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DIY Bass Cabinet like Shroeder 21012

Discussion in 'Amps and Cabs [BG]' started by King David, Jan 3, 2007.

  1. King David

    King David

    Dec 13, 1999
    I am thinking of duplicating this design. I like the idea that these could replace a whole stack with 4 drivers (2-10” 1-12” and a horn) an and a small cabinet.
    As you can see the power handling is great. The low end frequency response is pretty good. I do play a 5 string bass.

    The downside is that these cabinets are pretty expensive, so I am wondering if I could build one that would be about as good.

    Do any of you have ideas what drivers and stuff to use?

    Also, is there much sound difference in Neodenium speakers, or is it more of a weight thing?

    I really like these cabinets because of the 2x10s for tightness, the 12 for some depth, and it is so small compared to a 2x10 and a separate 15” cab.

    Additional Links
  2. rumblinbass


    Aug 22, 2003
    Wimberley, TX
    I'm on board for this one. This isn't a typical design so I would like to know what a few of the veterans say about this.
  3. BassJunkie730


    Feb 3, 2005
    Omni15 from Billfitmaurice.com

  4. RWP


    Jul 1, 2006
    DIY bass cabinets are a great thing but this perticular cab might not be the best one to try to copy. Somehow Schroeder uses different size drivers in the box which is generally a no no. However, his design seem to really work well so he obviously knows what he is doing. IMHO The down side to trying to copy it is figuring out his exact design and driver selection. I doubt Schroeder would be willing to publish the TS parameters for his drivers. :) Without knowing all details you would be shooting in the dark.

    +1 here: Billfitmaurice.com
  5. King David

    King David

    Dec 13, 1999
    That is what I was afraid of on the driver selection. That box seems really small for the number and size of drivers in it. (not a pro mind you)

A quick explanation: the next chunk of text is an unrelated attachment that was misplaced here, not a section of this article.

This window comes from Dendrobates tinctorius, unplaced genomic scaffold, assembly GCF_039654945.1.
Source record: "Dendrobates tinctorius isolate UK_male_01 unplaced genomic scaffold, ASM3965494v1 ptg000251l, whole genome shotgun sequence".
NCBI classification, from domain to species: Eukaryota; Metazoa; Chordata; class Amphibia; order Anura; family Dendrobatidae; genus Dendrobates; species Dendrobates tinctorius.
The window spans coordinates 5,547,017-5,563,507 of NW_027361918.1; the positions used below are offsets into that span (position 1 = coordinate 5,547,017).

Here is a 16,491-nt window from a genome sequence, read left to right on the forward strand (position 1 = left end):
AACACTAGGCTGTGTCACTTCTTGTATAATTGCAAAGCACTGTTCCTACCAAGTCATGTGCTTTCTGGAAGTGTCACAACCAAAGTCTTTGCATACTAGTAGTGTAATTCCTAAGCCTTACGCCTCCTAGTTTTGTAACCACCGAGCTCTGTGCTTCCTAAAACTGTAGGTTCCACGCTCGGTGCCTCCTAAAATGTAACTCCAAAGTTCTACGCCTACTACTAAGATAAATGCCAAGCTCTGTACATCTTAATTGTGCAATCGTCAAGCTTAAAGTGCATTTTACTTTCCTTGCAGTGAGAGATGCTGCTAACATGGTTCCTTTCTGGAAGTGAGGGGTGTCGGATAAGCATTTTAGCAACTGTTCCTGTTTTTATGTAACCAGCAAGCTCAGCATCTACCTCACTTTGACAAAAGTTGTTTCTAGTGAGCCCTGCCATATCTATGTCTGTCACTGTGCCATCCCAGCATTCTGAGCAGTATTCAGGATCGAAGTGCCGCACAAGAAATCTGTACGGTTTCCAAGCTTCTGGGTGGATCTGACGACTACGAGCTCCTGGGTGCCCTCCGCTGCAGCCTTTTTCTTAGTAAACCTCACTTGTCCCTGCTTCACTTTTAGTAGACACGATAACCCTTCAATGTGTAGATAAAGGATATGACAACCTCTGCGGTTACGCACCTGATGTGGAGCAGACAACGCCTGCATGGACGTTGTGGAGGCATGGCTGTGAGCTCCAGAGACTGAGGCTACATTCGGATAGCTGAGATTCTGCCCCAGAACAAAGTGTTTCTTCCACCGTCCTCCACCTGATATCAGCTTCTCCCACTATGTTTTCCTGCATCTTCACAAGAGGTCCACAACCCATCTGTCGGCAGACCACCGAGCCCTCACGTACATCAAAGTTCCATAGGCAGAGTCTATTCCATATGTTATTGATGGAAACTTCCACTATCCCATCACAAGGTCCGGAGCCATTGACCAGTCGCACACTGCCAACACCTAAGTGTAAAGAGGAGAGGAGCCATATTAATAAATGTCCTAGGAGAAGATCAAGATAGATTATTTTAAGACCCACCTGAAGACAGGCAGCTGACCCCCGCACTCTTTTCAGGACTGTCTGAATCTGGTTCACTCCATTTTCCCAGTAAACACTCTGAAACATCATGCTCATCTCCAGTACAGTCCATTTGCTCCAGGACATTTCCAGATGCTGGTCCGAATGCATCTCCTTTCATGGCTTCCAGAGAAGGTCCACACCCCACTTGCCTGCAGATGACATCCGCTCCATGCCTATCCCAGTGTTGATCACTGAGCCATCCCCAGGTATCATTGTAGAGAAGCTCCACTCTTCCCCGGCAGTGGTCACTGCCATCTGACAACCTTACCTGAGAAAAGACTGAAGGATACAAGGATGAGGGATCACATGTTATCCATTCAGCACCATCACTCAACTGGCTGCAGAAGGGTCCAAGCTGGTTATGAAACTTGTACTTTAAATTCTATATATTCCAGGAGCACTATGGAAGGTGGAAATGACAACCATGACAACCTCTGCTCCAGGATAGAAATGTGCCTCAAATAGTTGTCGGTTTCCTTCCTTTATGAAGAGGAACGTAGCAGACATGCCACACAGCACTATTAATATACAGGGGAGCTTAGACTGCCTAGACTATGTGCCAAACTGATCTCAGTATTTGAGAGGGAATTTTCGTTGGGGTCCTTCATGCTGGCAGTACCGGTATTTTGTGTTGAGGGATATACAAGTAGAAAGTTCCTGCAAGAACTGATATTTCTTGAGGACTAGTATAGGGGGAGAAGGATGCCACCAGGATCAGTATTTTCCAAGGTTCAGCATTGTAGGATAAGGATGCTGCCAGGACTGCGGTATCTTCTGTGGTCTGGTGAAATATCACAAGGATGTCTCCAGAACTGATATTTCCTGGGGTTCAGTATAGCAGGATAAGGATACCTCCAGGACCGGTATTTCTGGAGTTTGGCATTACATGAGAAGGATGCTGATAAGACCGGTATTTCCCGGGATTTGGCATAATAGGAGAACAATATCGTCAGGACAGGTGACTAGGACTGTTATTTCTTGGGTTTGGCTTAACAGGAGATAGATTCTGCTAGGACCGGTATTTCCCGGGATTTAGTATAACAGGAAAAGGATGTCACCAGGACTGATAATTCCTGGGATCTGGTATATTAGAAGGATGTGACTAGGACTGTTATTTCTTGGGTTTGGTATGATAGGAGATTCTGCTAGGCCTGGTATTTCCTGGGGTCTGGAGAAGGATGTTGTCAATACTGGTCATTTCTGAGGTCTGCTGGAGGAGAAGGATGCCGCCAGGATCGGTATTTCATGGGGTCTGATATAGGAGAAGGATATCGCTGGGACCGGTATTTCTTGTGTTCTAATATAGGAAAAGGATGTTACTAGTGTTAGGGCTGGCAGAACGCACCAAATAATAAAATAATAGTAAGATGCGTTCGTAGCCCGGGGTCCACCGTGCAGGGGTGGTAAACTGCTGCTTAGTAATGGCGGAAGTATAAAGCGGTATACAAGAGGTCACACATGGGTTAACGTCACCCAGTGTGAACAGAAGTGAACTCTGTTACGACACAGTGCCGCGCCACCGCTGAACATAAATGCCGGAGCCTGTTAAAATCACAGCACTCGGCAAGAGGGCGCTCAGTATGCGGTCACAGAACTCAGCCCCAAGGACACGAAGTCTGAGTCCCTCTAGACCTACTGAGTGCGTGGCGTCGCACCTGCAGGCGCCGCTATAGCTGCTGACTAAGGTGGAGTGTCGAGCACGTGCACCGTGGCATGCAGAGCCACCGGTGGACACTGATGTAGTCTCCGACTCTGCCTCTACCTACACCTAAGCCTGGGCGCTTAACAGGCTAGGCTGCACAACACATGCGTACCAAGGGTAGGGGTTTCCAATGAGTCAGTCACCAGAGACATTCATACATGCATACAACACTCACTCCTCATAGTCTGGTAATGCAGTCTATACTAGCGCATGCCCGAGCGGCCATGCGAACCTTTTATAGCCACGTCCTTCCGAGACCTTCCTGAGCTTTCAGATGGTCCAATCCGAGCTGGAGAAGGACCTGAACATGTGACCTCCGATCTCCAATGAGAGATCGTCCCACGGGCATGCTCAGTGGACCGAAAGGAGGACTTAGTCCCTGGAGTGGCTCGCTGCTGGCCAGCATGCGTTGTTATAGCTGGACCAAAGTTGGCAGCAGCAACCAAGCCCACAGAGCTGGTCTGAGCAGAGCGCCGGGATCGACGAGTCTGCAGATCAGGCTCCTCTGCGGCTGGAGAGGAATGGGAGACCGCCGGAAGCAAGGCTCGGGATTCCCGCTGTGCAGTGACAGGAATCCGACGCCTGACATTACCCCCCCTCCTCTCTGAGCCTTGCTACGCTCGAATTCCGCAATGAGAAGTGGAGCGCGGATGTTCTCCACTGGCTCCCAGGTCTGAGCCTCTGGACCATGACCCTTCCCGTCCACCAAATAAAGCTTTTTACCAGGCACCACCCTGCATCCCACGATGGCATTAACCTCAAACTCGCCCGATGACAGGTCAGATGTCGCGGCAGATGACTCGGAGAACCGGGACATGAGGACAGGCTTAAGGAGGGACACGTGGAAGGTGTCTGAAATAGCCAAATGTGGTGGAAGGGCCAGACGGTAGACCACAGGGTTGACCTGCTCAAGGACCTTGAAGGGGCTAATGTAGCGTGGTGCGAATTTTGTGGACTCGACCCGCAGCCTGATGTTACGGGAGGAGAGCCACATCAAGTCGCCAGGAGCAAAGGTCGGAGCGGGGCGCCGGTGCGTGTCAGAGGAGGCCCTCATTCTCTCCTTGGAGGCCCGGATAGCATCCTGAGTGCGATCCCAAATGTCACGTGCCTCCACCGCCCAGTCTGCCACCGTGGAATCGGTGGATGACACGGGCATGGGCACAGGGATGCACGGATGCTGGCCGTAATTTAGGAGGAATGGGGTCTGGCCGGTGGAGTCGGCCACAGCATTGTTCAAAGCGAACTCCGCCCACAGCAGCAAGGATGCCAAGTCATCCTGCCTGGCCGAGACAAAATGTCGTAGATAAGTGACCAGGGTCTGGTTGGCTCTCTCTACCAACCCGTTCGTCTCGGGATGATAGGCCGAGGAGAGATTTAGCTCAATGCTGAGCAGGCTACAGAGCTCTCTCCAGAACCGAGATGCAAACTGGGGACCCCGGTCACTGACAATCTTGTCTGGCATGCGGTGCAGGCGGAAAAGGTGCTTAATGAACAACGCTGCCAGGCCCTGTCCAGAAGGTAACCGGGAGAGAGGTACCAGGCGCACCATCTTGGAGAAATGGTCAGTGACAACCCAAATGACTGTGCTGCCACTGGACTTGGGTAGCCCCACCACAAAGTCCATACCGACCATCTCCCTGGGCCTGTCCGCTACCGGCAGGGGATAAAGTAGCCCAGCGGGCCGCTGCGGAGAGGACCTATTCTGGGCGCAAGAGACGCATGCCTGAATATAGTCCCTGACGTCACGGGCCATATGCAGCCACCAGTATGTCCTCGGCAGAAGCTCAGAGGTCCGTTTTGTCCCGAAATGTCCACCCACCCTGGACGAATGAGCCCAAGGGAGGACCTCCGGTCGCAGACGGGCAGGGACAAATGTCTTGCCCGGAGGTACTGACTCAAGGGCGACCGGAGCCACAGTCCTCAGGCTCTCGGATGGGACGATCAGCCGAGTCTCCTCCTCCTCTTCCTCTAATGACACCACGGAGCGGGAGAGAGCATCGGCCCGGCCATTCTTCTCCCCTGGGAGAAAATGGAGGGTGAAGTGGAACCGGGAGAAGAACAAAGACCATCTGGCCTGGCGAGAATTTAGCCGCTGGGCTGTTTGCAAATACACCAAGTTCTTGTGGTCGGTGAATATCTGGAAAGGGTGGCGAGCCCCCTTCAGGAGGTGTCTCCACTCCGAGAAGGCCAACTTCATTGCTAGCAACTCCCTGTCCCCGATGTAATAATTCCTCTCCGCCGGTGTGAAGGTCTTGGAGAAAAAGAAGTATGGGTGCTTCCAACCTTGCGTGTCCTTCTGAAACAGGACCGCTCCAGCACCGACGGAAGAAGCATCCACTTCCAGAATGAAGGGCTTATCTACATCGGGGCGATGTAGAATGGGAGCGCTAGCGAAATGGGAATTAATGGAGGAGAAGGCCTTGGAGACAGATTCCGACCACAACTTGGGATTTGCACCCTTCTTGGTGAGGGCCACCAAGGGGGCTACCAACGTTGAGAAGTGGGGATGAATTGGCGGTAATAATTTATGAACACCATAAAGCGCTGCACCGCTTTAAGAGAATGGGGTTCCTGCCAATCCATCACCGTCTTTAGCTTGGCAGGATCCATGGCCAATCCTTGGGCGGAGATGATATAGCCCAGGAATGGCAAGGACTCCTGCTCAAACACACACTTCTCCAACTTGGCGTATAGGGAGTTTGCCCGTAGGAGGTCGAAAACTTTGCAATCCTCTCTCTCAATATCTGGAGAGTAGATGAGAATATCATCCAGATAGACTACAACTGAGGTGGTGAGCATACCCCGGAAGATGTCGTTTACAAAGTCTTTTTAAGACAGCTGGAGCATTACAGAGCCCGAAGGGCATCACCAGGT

I only have experience with a HT sealed sub. That was really easy given some direction. This would be a bit more involved. I can handle the wood cuts and stuff, but the driver selction, port size and crossover are above my head.
  6. RWP


    Jul 1, 2006
    Agree. There are many sites to help with 'standard' vented enclosures, however Schroeder is anything but standard. :eyebrow:

    My next DIY will be a Bill Fitzmaurice design. They are not 'simple' either but look intriguing and you receive all the data needed for a good result.

    EDIT CORRECTION: http://www.billfitzmaurice.com/
  7. I have a 21012L and really like it... very different sounding from the smaller Schroeders, and it does sound like you describe... reasonably good definition from the front mounted 10's, but massive low end (given the cab size) from that baffle mounted 12.

    I'm pretty sure that Jorg uses relatively stock Eminence Neo's. I think the more mid-forward tone of the Neo's actually helps that particular box... with the Neo's being a little more mid forward and tighter in the low end. Nice cab... very similar to a goot 210/115 stack in tone.... maybe a little wide sounding for me in a way (not much growl there.. more low end thunder and very clean mids)... but it's a GREAT funk/slap cab.
  8. 4Mal

    4Mal Supporting Member

    Jun 2, 2002
    Columbia River Gorge
    I've heard the 1210 and 21012 close up and personal courtesy of Passinwind... I hated the 1210 and I'm thinkin' the 21012 rocks. It's the extra mids to counter balance the boom that does it for me.

    There's lot's of cab's out there with multiple driver sizes in one cab. Accugroove does that, Jorg obviously, SWR Triad, Berg HT 322 ... From what I understand, Jorg is getting his drivers with a custom OEM spec.
  9. BassJunkie730


    Feb 3, 2005
    (the wind whispers)